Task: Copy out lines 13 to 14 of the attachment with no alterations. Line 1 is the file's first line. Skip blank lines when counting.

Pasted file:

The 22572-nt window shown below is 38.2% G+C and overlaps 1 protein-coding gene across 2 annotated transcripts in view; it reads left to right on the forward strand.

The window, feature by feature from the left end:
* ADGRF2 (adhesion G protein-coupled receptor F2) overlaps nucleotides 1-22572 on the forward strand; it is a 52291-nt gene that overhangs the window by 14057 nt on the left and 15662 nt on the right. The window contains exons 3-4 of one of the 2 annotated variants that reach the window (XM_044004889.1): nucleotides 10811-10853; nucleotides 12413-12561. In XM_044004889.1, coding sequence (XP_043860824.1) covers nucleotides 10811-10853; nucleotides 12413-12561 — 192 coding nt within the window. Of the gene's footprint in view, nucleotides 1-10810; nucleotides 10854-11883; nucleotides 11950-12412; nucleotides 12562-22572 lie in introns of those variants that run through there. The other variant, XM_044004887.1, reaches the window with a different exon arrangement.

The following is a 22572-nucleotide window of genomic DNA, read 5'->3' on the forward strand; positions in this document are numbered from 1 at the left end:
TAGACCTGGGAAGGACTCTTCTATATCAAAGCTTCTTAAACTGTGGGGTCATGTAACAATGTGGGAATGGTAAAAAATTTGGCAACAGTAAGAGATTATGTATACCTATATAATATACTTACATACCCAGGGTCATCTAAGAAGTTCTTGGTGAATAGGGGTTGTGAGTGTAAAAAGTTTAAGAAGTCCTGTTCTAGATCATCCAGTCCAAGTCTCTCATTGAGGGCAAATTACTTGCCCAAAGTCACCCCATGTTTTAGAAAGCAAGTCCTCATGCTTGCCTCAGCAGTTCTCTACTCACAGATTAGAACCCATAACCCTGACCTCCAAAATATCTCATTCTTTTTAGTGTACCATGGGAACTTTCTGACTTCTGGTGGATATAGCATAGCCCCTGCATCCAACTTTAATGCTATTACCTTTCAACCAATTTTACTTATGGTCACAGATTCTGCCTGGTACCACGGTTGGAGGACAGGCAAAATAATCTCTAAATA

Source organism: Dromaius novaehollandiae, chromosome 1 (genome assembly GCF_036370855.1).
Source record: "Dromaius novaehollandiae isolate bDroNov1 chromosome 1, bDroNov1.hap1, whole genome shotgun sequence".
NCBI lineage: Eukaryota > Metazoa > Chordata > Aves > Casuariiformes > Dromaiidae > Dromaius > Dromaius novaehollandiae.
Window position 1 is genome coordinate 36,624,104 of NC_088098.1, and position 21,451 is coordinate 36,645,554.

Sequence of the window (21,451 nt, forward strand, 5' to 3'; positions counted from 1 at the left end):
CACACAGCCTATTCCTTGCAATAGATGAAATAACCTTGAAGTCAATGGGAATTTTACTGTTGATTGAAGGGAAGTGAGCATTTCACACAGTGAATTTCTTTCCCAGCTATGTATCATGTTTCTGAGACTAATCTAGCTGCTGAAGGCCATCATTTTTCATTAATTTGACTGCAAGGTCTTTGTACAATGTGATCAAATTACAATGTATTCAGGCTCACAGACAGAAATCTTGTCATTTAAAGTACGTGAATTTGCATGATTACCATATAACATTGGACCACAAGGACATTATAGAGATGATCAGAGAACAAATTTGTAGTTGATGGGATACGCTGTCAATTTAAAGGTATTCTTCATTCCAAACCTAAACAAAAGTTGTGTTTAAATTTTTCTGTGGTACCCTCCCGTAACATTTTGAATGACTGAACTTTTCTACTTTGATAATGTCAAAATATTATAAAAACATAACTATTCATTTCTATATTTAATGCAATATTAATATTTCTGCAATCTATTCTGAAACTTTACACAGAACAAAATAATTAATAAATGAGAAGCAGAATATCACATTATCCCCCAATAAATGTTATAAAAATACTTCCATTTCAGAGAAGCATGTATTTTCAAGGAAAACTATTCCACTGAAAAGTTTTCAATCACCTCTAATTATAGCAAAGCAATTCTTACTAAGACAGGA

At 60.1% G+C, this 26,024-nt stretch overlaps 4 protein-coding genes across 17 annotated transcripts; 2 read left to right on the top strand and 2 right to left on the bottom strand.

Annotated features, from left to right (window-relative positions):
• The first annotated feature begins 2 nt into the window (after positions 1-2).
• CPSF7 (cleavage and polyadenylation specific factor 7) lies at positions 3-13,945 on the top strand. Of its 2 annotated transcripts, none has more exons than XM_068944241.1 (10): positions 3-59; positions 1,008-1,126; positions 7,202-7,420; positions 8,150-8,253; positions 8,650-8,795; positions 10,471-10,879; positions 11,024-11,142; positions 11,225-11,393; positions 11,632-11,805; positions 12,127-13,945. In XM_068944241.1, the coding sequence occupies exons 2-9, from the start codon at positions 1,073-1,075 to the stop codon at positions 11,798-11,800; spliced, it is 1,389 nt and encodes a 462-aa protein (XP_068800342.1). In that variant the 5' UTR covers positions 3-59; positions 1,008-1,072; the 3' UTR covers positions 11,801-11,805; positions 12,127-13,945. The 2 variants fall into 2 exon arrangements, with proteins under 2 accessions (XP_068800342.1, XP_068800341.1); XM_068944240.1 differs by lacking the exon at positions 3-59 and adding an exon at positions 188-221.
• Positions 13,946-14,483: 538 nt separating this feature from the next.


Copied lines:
Annotated features, from left to right (window-relative positions):
• The first annotated feature begins 2 nt into the window (after positions 1-2).